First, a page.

Two Minute Papers takes a look at the paper “First Order Motion Model for Image Animation” and its source code are available here:
Computer have wide applications across industries for quality control.
For instance, the majority of all medical data is image-based: The assessment of X-rays and scans is crucial for the right diagnosis and, thus, for the right treatment.
Public health depends on the accurate interpretation of every single image, and many physicians are obliged to choose between longer working hours or doing less detailed and precise medical image analysis.
Right now, medical staffers around the world are stretched thin, this is where AI can come into play.
Artificial intelligence in healthcare speeds up the process of medical image analysis and makes it more accurate and stress-free for medical personnel. Using artificial intelligence, it is possible to detect rare diseases, such as Noonan syndrome, or identify viruses and bacteria by analyzing Petri dish images. Computer vision and machine learning for medical image analysis are becoming as vital as an experienced lab worker with modern equipment.
GraphQL is a query language that is rapidly gaining wide adoption across the community.
It combines type validation with a query and filtering syntax that makes it easy to get up-and-running with a powerful web API in almost no time.
Features like running parallel queries or update-all become much easier because they are first-class citizens of GraphQL. Add to that a vibrant community that keeps creating excellent tooling and documentation, it’s clear why GraphQL has become so popular with developers
Every abstraction has a cost, and GraphQL is no exception. The added complexity and a new schema format to parse and execute mean new performance bottlenecks. In addition to performance issues, the wrong use of GraphQL can lead to architectural bottlenecks.
Instead of viewing this as a problem, NearForm took this as a challenge.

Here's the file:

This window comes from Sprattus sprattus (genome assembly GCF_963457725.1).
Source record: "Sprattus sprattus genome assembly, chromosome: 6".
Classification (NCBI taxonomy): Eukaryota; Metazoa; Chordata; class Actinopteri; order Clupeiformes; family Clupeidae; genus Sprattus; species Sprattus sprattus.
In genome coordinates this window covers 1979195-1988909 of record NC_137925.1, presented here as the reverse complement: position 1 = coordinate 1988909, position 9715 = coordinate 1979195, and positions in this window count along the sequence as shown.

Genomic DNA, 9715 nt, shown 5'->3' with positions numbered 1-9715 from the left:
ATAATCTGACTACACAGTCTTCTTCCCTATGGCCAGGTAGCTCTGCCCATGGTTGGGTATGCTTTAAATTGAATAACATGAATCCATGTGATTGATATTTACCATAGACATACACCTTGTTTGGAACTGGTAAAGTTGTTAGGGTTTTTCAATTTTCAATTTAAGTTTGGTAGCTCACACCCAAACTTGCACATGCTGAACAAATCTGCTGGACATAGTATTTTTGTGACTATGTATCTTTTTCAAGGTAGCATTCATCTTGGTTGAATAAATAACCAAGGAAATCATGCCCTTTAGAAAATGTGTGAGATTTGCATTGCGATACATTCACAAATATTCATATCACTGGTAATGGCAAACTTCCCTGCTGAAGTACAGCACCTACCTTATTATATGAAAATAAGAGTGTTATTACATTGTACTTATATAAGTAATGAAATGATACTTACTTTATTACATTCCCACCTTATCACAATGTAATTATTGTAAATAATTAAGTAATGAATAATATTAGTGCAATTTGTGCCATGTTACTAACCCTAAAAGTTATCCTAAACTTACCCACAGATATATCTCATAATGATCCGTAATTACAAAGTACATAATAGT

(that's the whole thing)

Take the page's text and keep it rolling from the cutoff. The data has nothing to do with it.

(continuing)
More details: https://community.nearform.com/wfh-conf
MIT Introduction to Deep Learning 6.S191: Lecture 6 with Ava Soleimany.
Subscribe to stay up to date with new deep learning lectures at MIT, or follow us @MITDeepLearning on Twitter and Instagram to stay fully-connected!!
- 0:00 – Introduction
- 0:58 – Course logistics
- 3:59 – Upcoming guest lectures
- 5:35 – Deep learning and expressivity of NNs
- 10:02 – Generalization of deep models
- 14:14 – Adversarial attacks
- 17:00 – Limitations summary
- 18:18 – Structure in deep learning
- 22:53 – Uncertainty & bayesian deep learning
- 28:09 – Deep evidential regression
- 33:08 – AutoML
- 36:43 – Conclusion
Two Minute Papers showcases the paper “Unsupervised Learning of Depth and Ego-Motion from Video” here in this YouTube post.
Ben Sparks explains (and codes) the so-called SIR Model being used to predict the spread of cornavirus (COVID-19) in this Numberphile video.
3Blue1Brown walks through the mathematics of epidemics through simulations.
The source code for this video is visible here:
Jon Wood shows us how to how to produce n-grams from text data in ML.NET.
N-Gram article – https://blog.xrds.acm.org/2017/10/introduction-n-grams-need/
Leila Gharani shows you how you can create MULTIPLE dependent data validation lists in Excel on the SAME sheet. In this video I’ll show you a solution that requires ONE single formula. This formula also excludes blank cells on the bottom of the data validation list.
Ryan Cunningham, the master of (all) Power Apps, has an in depth discussion on what is at the heart of solving customer problems and how Power Apps, together with all the technologies within the Power Platform, achieves this.
Ryan is the Product Lead for Power Apps and has been around since the beginning of the product. He has also been a champion in the community and at the center of it’s growth over these past three years, supporting and elevating those within the community to achieve more.
Learn more about Ryan here https://www.linkedin.com/in/rycu/
To learn more, visit: https://aka.ms/LessCodeMorePowerDocs